Maputo — “Only in effective peace and true reconciliation will we be able to make the nation stronger and more cohesive”, declared Margarida Talapa, head of the parliamentary group of the ruling Frelimo Party, on Thursday at the closing session of the end-of-year sitting of the Mozambican parliament, the Assembly of the Republic.
She pledged that Frelimo parliamentarians “are willing to receive, debate and, in respect for the highest interests of the nation, approve the legal instruments pertinent for making viable the understandings resulting from the dialogue under way, as soon as they are sent to the Assembly”.
She was referring to the dialogue between the government and the rebel movement Renamo, including the establishment of two working groups, with members appointed by President Filipe Nyusi and Renamo leader Afonso Dhlakama, which have been discussing decentralisation and military issues.
Their work may be nearing its conclusion - in his State of the Nation address on Wednesday, Nyusi said the working groups “have achieved consensus about the road map to achieve effective peace”.
Talapa praised Nyusi for his personal contacts with Dhlakama, including two visits to the central district of Gorongosa where Dhlakama is currently living in a Renamo camp. She cited Nyusi's Wednesday address which spoke of “building bridges which lead us to discover that we have more reason to promote peace than to resume war”.
Talapa even had friendly words for Dhlakama, “It is fair that we recognise the involvement and collaboration of Afonso Dhlakama in the good progress made in the pacification of the country, and we urge him to remain faithful to the commitments made, since Mozambicans deserve to live in an effective and definitive peace”.
Nyusi, she continued, “continually teaches us that only with citizens capable of respecting different ways of thinking, of accepting the good ideas of others, who are tolerant and truly devoted to hard work, will we become a peaceful country, where it is pleasant to live and to invest, and we will once again become a reference point in the region and in the world”.
Talapa stressed that “cultural, ethnic, linguistic, political and ideological diversity enriches our Mozambican nature, and must never be a source of conflicts or discrimination”.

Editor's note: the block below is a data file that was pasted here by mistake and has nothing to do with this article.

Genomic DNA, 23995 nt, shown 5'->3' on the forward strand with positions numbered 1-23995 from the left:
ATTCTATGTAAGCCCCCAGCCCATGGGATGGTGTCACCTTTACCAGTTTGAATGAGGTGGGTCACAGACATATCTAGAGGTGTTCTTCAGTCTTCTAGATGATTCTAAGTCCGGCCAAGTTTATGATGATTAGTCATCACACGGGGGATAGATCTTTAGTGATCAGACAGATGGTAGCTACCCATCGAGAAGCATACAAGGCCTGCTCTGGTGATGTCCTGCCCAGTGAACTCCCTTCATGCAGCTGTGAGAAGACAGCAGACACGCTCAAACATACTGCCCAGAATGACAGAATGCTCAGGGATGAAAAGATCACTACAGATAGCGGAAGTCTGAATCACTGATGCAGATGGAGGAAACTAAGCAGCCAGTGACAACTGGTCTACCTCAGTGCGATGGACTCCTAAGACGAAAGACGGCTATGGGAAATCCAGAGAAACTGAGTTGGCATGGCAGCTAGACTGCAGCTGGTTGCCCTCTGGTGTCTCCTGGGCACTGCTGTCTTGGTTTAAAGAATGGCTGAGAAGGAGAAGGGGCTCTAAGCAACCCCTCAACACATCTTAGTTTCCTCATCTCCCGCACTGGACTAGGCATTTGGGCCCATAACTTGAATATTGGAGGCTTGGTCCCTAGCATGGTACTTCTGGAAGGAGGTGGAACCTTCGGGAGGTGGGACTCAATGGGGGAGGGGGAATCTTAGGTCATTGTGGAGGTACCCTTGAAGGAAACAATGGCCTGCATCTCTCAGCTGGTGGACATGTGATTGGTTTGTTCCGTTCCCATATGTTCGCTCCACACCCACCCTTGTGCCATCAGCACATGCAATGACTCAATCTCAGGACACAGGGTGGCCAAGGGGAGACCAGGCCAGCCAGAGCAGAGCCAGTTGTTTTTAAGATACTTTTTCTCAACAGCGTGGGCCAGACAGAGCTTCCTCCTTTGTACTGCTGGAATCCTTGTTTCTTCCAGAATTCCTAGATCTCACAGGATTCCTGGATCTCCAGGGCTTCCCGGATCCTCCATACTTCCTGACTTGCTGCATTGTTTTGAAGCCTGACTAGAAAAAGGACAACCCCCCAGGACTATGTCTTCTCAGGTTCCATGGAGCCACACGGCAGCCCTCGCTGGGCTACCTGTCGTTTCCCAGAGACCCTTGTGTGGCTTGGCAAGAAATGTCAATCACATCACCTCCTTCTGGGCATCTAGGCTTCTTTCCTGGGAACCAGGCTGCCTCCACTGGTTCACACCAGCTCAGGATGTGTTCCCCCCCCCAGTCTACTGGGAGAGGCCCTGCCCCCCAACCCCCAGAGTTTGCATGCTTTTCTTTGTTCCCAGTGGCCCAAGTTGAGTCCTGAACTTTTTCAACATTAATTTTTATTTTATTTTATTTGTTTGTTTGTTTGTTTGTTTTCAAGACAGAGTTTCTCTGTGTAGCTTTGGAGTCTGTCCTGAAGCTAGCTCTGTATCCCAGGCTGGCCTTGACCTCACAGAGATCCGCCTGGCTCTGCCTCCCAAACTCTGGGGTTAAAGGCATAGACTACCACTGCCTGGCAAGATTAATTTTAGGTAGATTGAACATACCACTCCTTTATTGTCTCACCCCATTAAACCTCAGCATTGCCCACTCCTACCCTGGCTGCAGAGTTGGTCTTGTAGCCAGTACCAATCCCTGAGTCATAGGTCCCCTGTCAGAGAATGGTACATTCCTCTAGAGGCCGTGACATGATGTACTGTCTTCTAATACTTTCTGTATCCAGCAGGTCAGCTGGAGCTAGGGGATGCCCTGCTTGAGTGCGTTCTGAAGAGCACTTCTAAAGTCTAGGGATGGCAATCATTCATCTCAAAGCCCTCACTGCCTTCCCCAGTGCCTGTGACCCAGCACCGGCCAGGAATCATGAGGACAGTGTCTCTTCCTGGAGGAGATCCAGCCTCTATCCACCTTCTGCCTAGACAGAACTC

The head of the Renamo parliamentary group, Ivone Soares, agreed with Talapa that “the great expectation of the people concerns peace”.
Mozambicans, she said, “are awaiting the deposit, here in the assembly, of the package on decentralisation, a factor which will strengthen democracy. A timetable for the steps to take until implementation of the package on decentralisation and military questions will ease the tensions and apprehension among Mozambicans”.
She stressed that Dhlakama (who is her uncle) is “unequivocally committed” to “redeeming peace and social stability”.
The third party represented in the Assembly, the Mozambique Democratic Movement (MDM) struck a dissonant note. The head of the MDM parliamentary group, Lutero Simango, said the people had expected the dialogue between the government and Renamo to result in an effective peace this year, but those expectations “were defrauded”.
He insisted that the talks should not be restricted just to the government and Renamo. Instead the MDM wanted “a more inclusive dialogue, which will allow all of us to march in the same direction, converging on the same point”.
“Nobody is more Mozambican than anybody else”, said Simango. “Our ideological perceptions should not be an obstacle to developing a true platform of inclusive national dialogue”.